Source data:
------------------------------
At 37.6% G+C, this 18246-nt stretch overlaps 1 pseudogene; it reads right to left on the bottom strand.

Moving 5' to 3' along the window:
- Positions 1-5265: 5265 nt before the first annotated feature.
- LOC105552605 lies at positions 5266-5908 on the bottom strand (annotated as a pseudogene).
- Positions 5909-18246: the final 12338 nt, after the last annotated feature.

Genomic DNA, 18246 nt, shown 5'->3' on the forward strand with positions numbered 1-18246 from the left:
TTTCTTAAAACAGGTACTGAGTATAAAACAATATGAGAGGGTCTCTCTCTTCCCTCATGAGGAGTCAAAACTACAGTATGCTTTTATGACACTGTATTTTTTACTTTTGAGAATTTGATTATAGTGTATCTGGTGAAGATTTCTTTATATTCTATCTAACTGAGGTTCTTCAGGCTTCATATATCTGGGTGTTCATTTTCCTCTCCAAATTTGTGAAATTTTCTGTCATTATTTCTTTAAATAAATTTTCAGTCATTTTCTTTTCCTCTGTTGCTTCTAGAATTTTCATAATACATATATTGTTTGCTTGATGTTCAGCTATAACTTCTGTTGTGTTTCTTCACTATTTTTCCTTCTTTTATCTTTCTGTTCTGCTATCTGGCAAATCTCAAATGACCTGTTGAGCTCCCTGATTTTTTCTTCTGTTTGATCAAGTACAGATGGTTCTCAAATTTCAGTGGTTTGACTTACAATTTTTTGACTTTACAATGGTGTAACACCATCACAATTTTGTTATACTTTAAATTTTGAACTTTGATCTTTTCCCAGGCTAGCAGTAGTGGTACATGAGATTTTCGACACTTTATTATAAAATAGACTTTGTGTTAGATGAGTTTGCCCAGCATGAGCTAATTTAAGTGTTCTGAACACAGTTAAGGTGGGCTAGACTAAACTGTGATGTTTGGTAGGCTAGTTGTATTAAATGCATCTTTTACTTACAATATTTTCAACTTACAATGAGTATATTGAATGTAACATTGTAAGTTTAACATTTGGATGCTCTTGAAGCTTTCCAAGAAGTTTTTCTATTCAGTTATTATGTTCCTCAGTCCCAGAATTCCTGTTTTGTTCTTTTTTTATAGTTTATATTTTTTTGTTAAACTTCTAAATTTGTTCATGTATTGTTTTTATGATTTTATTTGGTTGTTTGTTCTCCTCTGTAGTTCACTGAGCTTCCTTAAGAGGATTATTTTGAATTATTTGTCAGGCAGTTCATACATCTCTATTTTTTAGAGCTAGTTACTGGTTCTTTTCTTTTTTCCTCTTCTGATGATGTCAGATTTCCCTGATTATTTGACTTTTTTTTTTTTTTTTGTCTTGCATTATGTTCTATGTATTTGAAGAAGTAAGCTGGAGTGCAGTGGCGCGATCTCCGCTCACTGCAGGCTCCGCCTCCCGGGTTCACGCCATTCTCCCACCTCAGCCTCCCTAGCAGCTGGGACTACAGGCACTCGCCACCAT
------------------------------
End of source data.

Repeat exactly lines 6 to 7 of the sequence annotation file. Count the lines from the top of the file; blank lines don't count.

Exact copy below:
Genomic DNA, 18246 nt, shown 5'->3' on the forward strand with positions numbered 1-18246 from the left:
TTTCTTAAAACAGGTACTGAGTATAAAACAATATGAGAGGGTCTCTCTCTTCCCTCATGAGGAGTCAAAACTACAGTATGCTTTTATGACACTGTATTTTTTACTTTTGAGAATTTGATTATAGTGTATCTGGTGAAGATTTCTTTATATTCTATCTAACTGAGGTTCTTCAGGCTTCATATATCTGGGTGTTCATTTTCCTCTCCAAATTTGTGAAATTTTCTGTCATTATTTCTTTAAATAAATTTTCAGTCATTTTCTTTTCCTCTGTTGCTTCTAGAATTTTCATAATACATATATTGTTTGCTTGATGTTCAGCTATAACTTCTGTTGTGTTTCTTCACTATTTTTCCTTCTTTTATCTTTCTGTTCTGCTATCTGGCAAATCTCAAATGACCTGTTGAGCTCCCTGATTTTTTCTTCTGTTTGATCAAGTACAGATGGTTCTCAAATTTCAGTGGTTTGACTTACAATTTTTTGACTTTACAATGGTGTAACACCATCACAATTTTGTTATACTTTAAATTTTGAACTTTGATCTTTTCCCAGGCTAGCAGTAGTGGTACATGAGATTTTCGACACTTTATTATAAAATAGACTTTGTGTTAGATGAGTTTGCCCAGCATGAGCTAATTTAAGTGTTCTGAACACAGTTAAGGTGGGCTAGACTAAACTGTGATGTTTGGTAGGCTAGTTGTATTAAATGCATCTTTTACTTACAATATTTTCAACTTACAATGAGTATATTGAATGTAACATTGTAAGTTTAACATTTGGATGCTCTTGAAGCTTTCCAAGAAGTTTTTCTATTCAGTTATTATGTTCCTCAGTCCCAGAATTCCTGTTTTGTTCTTTTTTTATAGTTTATATTTTTTTGTTAAACTTCTAAATTTGTTCATGTATTGTTTTTATGATTTTATTTGGTTGTTTGTTCTCCTCTGTAGTTCACTGAGCTTCCTTAAGAGGATTATTTTGAATTATTTGTCAGGCAGTTCATACATCTCTATTTTTTAGAGCTAGTTACTGGTTCTTTTCTTTTTTCCTCTTCTGATGATGTCAGATTTCCCTGATTATTTGACTTTTTTTTTTTTTTTTGTCTTGCATTATGTTCTATGTATTTGAAGAAGTAAGCTGGAGTGCAGTGGCGCGATCTCCGCTCACTGCAGGCTCCGCCTCCCGGGTTCACGCCATTCTCCCACCTCAGCCTCCCTAGCAGCTGGGACTACAGGCACTCGCCACCAT